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When Grief Comes

March 21, 2014

For a limited time – just a few days – my book When Grief Comes is available as an e-book for $1.99.

Amazon, Barnes and Noble, and CDC should all have the book.

Here are a couple of endorsements.

Dr. Kirk Neely has written a marvelous book on grief. Dr. Neely’s shepherding heart as a pastor and his rich experience as a Christian counselor make When Grief Comes an invaluable resource. Kirk’s storytelling, his skillful use of scripture, and his own personal experience as one acquainted with grief combine to bring encouragement and hope to those who are grieving. When Grief Comes will also be helpful to all who aspire to give comfort to those who walk through the valley of the shadow of death.

Cliff Barrows

In less than 100 pages this author, counselor and pastor, covers most of the ways in which we encounter loss and manage grief. What sets this book apart from the many self help books on coping with grief, is the personal journey this writer has made with five generations of his family. He demonstrates the strengths that come from serving in a community which has known him and his ancestors. Unlike Gertrude Stein, who found no “there” there, this author has a strong sense of place and loss, perhaps with roots stretching back to that great Southern loss, the “Recent Unpleasantness”, in the mid-1800’s. All of which is put in perspective by his profound understanding of the Old Testament and New Testament writings. He leads the grieving person to discover sources of strength and hope. He has listened attentively to the stories of children, youth, adults and elderly persons who have faced differing sources of loss. Their voices are clearly heard and faithfully reported.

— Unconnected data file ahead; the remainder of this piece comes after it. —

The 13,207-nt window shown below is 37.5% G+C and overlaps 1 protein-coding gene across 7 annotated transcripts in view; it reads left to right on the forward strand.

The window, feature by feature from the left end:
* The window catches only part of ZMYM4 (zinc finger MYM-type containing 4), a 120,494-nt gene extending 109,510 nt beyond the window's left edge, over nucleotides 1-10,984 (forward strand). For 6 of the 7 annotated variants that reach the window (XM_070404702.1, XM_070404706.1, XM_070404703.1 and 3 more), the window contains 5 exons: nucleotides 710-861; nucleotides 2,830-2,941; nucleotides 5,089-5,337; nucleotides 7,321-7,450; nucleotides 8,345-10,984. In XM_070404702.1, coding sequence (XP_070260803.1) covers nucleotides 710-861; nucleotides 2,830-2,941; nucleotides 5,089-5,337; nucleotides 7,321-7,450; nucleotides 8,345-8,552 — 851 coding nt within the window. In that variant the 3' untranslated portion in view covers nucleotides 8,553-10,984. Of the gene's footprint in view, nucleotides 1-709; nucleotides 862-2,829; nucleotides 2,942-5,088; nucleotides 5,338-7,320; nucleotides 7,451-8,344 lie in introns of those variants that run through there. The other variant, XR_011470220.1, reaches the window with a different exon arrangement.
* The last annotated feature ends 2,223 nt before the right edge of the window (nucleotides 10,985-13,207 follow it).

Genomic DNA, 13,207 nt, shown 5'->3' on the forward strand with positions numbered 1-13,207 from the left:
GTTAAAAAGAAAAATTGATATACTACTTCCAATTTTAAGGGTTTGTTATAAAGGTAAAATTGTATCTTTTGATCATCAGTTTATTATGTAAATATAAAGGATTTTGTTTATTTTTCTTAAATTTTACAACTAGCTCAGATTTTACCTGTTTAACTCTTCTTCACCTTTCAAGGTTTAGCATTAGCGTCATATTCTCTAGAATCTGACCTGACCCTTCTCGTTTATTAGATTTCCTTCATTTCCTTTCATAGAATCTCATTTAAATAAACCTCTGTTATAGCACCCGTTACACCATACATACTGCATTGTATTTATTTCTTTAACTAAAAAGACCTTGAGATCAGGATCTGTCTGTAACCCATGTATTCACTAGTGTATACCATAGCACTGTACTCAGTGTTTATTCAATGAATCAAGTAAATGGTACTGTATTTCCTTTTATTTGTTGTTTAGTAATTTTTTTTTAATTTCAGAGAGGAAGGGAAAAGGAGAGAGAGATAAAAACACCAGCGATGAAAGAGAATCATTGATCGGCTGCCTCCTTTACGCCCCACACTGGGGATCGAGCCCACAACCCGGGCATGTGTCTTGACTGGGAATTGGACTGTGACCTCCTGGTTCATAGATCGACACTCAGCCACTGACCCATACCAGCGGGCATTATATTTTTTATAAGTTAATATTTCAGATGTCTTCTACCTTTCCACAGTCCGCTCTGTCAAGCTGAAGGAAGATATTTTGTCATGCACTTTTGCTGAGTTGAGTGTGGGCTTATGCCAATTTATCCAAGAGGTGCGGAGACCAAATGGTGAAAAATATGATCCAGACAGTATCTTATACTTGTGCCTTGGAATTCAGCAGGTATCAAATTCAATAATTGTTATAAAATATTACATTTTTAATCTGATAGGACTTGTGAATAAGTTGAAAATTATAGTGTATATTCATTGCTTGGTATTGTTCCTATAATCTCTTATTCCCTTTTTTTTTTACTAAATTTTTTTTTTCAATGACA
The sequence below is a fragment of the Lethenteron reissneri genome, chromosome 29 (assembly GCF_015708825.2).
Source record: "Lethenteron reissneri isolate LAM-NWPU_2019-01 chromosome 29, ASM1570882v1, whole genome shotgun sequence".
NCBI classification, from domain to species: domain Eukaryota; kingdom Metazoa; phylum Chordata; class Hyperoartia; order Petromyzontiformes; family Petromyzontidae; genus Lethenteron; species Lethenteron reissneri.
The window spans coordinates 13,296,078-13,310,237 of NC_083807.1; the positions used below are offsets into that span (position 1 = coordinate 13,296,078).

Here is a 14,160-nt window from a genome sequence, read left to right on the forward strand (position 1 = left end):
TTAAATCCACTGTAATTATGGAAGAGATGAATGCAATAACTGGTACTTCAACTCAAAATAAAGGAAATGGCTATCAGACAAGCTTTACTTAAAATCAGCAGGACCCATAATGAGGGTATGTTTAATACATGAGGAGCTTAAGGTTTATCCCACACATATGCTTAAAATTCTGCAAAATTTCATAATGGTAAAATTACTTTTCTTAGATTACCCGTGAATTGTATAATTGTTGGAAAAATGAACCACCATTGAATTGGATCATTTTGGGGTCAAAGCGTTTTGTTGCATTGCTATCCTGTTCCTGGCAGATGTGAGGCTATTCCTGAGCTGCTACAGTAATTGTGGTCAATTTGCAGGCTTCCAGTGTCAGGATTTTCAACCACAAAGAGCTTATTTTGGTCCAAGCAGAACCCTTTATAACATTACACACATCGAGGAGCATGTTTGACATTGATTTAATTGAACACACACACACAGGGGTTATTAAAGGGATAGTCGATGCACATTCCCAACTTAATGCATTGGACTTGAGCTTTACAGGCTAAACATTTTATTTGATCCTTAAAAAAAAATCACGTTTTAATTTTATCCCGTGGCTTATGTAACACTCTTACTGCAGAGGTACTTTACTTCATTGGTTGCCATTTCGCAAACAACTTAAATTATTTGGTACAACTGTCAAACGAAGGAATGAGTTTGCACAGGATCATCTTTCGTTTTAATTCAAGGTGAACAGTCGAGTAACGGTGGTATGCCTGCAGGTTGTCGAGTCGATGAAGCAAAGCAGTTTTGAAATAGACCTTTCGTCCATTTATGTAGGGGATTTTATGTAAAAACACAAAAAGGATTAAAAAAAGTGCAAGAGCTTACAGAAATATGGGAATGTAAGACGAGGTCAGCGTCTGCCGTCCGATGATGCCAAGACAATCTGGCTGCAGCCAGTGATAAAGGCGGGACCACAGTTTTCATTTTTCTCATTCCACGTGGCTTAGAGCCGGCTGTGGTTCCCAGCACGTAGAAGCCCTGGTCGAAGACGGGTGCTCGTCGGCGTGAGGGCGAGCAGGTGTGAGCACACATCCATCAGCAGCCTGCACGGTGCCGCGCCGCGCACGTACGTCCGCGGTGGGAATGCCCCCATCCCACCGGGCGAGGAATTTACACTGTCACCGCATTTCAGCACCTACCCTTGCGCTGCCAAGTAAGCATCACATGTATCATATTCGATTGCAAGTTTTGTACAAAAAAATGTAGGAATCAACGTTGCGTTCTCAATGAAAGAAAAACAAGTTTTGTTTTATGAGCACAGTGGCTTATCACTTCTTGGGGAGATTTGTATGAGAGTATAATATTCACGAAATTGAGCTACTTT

One of the repeated joys of this book is the succinct style in which he writes, bringing solace, insight, humor and new light to the grief journey we all make.

Kirk Neely is a worthy successor to his mentor and teacher, Wayne E. Oates. Both speak from scripture to the human condition. If you read only one book on grief, I recommend it be When Grief Comes. Such a joyful read should be shared.

Clarence Y. Barton

Here is an excerpt.

To The Reader

As much as I enjoy reading, I understand how difficult it is to read and cry at the same time. I found that when I wrote these pages, I had to give myself a break. Whether reading or writing, we can only dwell on grief and sorrow, death and dying, for a time, and then we need relief.
Please, be gentle with yourself. I want these pages to be a blessing to you, not a burden. You don’t ever have to finish this book. It is written so that you can read a little, and stop, and then come back later. I have tried to write remembering how difficult it is to read when your heart is broken and your eyes are blurred with tears.
The book has several features that will help you take short cuts through the deep forest of understanding your grief.
• The detailed table of contents will help you quickly find sections that are better suited to your grief at various points in your walk through bereavement.
• A list of comforting scriptures is included to help you quickly access passages that may help.
• Though there are many books on grief, I have included a brief annotated list of a few that I have found especially helpful.
There are some things I cannot provide for you that will help. You will need to supply these things yourself as you read these pages.
• Something soothing to drink. Choose whatever is calming to you.
• A little comfort food. Chocolate seems to help many people.
• A sense of humor. If all you do is cry, this journey becomes very boringtedious.
• A box of tissues. If you need permission to cry, remember the shortest verse in the Bible, “Jesus wept.”
Maybe you have heard the quip. “I was feeling despondent and someone said, ‘Cheer up, things could be worse.’ So, I cheered up, and sure enough, things got worse.”
This is not intended to be a cheer up book. Those usually make us feel worse, not better when we are grieving.
Rather, this is a book of encouragement. I have been through deep sorrow. I have experienced the faithful tender healing of God. I have every confidence that God will be with you as God has been with me.
I know that there are times when a grief-stricken soul is unable to pray. We may feel that God is absent, that he has abandoned us. I have learned that in those times, it is helpful if someone prays for us. My prayer for you is that the God of all comfort will bind up your broken heart and strengthen you with his grace.

Kirk H. Neely

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